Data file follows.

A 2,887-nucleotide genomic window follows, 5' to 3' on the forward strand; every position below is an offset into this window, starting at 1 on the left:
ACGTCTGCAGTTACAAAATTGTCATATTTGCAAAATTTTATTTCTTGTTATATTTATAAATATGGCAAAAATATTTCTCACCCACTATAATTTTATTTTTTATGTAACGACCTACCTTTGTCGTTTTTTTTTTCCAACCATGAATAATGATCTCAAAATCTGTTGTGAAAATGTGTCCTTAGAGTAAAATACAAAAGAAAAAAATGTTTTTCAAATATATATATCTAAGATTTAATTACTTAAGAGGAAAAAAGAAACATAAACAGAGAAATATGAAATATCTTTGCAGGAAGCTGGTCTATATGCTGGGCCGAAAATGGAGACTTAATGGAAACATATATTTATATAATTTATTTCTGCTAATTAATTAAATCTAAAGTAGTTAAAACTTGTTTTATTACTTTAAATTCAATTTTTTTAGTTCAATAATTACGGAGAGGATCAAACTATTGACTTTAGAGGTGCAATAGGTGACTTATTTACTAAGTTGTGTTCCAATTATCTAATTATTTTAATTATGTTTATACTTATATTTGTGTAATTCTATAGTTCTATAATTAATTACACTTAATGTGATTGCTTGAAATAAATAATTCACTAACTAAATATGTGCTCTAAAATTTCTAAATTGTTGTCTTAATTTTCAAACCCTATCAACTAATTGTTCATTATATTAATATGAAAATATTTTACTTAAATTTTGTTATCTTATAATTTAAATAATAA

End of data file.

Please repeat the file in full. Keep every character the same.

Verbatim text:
A 2,887-nucleotide genomic window follows, 5' to 3' on the forward strand; every position below is an offset into this window, starting at 1 on the left:
ACGTCTGCAGTTACAAAATTGTCATATTTGCAAAATTTTATTTCTTGTTATATTTATAAATATGGCAAAAATATTTCTCACCCACTATAATTTTATTTTTTATGTAACGACCTACCTTTGTCGTTTTTTTTTTCCAACCATGAATAATGATCTCAAAATCTGTTGTGAAAATGTGTCCTTAGAGTAAAATACAAAAGAAAAAAATGTTTTTCAAATATATATATCTAAGATTTAATTACTTAAGAGGAAAAAAGAAACATAAACAGAGAAATATGAAATATCTTTGCAGGAAGCTGGTCTATATGCTGGGCCGAAAATGGAGACTTAATGGAAACATATATTTATATAATTTATTTCTGCTAATTAATTAAATCTAAAGTAGTTAAAACTTGTTTTATTACTTTAAATTCAATTTTTTTAGTTCAATAATTACGGAGAGGATCAAACTATTGACTTTAGAGGTGCAATAGGTGACTTATTTACTAAGTTGTGTTCCAATTATCTAATTATTTTAATTATGTTTATACTTATATTTGTGTAATTCTATAGTTCTATAATTAATTACACTTAATGTGATTGCTTGAAATAAATAATTCACTAACTAAATATGTGCTCTAAAATTTCTAAATTGTTGTCTTAATTTTCAAACCCTATCAACTAATTGTTCATTATATTAATATGAAAATATTTTACTTAAATTTTGTTATCTTATAATTTAAATAATAA